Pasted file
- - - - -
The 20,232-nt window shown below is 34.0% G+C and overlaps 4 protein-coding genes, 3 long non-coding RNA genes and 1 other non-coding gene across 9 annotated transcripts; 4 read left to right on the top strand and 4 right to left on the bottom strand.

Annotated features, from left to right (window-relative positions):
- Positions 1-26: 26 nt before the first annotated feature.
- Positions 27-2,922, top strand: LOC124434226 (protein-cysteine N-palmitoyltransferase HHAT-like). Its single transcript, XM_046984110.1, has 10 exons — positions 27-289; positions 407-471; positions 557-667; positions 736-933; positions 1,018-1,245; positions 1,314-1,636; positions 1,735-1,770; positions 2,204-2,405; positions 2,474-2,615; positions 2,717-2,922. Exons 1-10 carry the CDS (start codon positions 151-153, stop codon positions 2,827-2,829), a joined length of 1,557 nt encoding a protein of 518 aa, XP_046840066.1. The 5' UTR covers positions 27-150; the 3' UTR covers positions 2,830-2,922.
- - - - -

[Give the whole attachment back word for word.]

The 20,232-nt window shown below is 34.0% G+C and overlaps 4 protein-coding genes, 3 long non-coding RNA genes and 1 other non-coding gene across 9 annotated transcripts; 4 read left to right on the top strand and 4 right to left on the bottom strand.

Annotated features, from left to right (window-relative positions):
- Positions 1-26: 26 nt before the first annotated feature.
- Positions 27-2,922, top strand: LOC124434226 (protein-cysteine N-palmitoyltransferase HHAT-like). Its single transcript, XM_046984110.1, has 10 exons — positions 27-289; positions 407-471; positions 557-667; positions 736-933; positions 1,018-1,245; positions 1,314-1,636; positions 1,735-1,770; positions 2,204-2,405; positions 2,474-2,615; positions 2,717-2,922. Exons 1-10 carry the CDS (start codon positions 151-153, stop codon positions 2,827-2,829), a joined length of 1,557 nt encoding a protein of 518 aa, XP_046840066.1. The 5' UTR covers positions 27-150; the 3' UTR covers positions 2,830-2,922.